Seniors and people with disabilities can get help paying for Medicare Part D prescription drugs if they receive Medicaid or if their incomes and resources are otherwise low enough to qualify. The Part D Low Income Subsidy (LIS) is available to low income Medicare beneficiaries to help with Part D covered drugs. It is closely related to the MSPs in both design and administration. Eligibility rules for the two programs are similar, though not identical, and states are required by law to make LIS eligibility determinations through their Medicaid programs. Moreover, the law requires states, when they are assisting beneficiaries with LIS applications, to screen them for eligibility for MSPs and, if eligible, offer them an opportunity to enroll.[3] Finally, individuals enrolled in QMB, SLMB, or QI programs are deemed eligible for the LIS without having to apply or separately qualify by meeting the LIS income and asset eligibility rules. The value of the LIS is estimated by the Social Security Administration (SSA) to be $4,900 in 2019.[4] This assistance is critical for survival for low-income Medicare beneficiaries. Based on the Center on Budget and Policy Priorities’ initial calculations if the poverty measure’s annual inflation adjustment is reduced, by the tenth year:

  • More than 250,000 people on Medicare would lose their eligibility for or get less help from prescription drug low-income subsidies, meaning their prescription drug costs would increase substantially;[5]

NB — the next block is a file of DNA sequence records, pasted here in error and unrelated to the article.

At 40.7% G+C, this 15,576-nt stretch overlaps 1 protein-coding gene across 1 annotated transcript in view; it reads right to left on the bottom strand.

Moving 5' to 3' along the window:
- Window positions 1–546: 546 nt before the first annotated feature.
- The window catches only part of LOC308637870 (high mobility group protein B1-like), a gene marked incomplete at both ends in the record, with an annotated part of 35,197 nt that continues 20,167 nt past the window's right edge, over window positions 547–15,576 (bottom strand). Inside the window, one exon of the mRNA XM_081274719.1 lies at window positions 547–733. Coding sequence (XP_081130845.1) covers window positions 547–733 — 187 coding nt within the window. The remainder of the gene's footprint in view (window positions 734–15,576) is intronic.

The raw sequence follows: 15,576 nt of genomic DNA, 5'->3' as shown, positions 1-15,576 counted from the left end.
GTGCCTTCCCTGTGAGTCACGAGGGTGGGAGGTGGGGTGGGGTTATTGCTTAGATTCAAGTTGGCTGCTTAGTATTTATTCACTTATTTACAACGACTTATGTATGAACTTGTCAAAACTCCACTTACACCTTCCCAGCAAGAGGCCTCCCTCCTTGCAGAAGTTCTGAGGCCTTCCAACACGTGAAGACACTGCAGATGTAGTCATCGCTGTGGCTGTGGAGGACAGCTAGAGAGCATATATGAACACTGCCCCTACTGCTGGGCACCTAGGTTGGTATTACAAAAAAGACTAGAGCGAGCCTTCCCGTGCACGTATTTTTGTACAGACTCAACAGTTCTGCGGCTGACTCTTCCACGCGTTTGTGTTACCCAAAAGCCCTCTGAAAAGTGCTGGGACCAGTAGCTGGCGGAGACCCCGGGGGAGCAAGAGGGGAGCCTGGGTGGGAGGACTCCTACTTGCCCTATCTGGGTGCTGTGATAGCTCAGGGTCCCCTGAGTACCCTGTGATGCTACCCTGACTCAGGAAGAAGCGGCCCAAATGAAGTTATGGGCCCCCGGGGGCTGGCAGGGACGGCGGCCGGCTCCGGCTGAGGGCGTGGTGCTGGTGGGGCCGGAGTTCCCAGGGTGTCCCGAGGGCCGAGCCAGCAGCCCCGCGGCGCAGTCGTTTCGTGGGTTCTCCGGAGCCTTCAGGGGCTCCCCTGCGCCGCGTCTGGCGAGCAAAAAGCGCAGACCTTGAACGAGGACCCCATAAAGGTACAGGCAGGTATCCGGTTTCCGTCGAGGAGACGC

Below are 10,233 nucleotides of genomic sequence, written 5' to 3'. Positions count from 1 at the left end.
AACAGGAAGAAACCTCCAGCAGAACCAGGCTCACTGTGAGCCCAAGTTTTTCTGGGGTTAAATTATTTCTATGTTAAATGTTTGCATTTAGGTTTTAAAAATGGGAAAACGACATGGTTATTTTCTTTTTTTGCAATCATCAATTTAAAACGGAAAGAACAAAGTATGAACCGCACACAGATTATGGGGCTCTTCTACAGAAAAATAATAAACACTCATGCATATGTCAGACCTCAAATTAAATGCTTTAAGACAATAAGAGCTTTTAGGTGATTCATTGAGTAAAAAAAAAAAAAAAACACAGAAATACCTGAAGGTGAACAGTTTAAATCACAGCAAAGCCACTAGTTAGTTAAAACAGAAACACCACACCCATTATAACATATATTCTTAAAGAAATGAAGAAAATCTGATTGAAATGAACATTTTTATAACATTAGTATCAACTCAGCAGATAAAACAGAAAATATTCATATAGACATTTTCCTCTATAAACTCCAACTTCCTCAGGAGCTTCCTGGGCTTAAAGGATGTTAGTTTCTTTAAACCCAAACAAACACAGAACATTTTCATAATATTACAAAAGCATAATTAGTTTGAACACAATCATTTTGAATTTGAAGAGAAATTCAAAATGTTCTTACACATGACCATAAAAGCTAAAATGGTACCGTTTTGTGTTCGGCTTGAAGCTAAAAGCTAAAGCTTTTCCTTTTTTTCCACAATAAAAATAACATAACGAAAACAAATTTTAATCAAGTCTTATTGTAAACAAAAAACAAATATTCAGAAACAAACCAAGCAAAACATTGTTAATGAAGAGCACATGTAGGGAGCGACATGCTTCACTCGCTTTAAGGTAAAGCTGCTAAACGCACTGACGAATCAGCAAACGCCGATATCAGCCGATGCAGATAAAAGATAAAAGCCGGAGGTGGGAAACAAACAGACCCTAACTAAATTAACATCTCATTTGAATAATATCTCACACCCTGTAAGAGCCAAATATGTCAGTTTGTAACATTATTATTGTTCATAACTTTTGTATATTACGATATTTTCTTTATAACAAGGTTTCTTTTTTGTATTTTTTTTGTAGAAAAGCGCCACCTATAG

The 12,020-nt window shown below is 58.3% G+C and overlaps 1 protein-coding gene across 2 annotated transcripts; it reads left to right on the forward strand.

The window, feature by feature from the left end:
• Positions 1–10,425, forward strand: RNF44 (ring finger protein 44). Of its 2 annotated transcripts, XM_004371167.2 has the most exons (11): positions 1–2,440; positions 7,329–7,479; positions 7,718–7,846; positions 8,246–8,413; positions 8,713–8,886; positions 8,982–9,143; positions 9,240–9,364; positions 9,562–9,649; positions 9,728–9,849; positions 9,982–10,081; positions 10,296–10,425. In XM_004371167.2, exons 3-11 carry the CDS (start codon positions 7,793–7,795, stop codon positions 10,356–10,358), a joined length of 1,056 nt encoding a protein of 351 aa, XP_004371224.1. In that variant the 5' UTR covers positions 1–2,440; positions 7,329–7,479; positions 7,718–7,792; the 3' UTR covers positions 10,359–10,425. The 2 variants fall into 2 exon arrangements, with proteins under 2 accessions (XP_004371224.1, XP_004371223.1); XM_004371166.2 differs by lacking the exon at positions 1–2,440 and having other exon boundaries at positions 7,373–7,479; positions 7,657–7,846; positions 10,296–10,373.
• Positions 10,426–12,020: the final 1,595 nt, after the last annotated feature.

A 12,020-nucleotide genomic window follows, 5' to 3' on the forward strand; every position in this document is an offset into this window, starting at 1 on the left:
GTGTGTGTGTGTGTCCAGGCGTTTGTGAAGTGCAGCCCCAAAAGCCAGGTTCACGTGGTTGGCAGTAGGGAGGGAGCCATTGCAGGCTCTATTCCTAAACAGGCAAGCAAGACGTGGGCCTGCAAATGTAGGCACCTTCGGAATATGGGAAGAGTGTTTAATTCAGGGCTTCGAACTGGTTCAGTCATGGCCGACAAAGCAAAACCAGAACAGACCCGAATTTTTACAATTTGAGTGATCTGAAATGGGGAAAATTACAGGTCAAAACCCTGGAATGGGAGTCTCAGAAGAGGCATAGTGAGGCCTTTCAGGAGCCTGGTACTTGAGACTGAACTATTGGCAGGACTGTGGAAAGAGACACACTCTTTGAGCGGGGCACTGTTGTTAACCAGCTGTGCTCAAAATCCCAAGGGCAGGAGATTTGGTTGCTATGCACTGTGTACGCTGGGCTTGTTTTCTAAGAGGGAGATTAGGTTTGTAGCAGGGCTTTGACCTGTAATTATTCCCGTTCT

• Over 150,000 low-income seniors and people with disabilities would lose help paying for Medicare Part B premiums, meaning they would have to pay over a thousand dollars per year to maintain physician coverage.[6]

Affordable Care Act (ACA) Marketplace Health Insurance for Individuals

Eligibility for cost-sharing assistance and premium tax credits are determined by measuring income to the poverty level. Reducing the inflation adjustment for the poverty line would limit or eliminate subsidies over time; without the subsidies insurance would be less affordable. Tens of thousands of people would lose premium tax credits, and hundreds of thousands would have a reduction in their cost-sharing assistance. By the tenth year, it is estimated that, more than 150,000 ACA marketplace consumers would lose cost-sharing assistance, requiring them to pay higher deductibles.

If the Census Bureau uses the C-CPI-U to calculate the annual adjustments to the OPM, then more than 200,000 consumers would lose at least some of their cost-sharing assistance, significantly increasing their out-of-pocket costs.[7] Based on the Center on Budget and Policy Priorities’ initial calculations: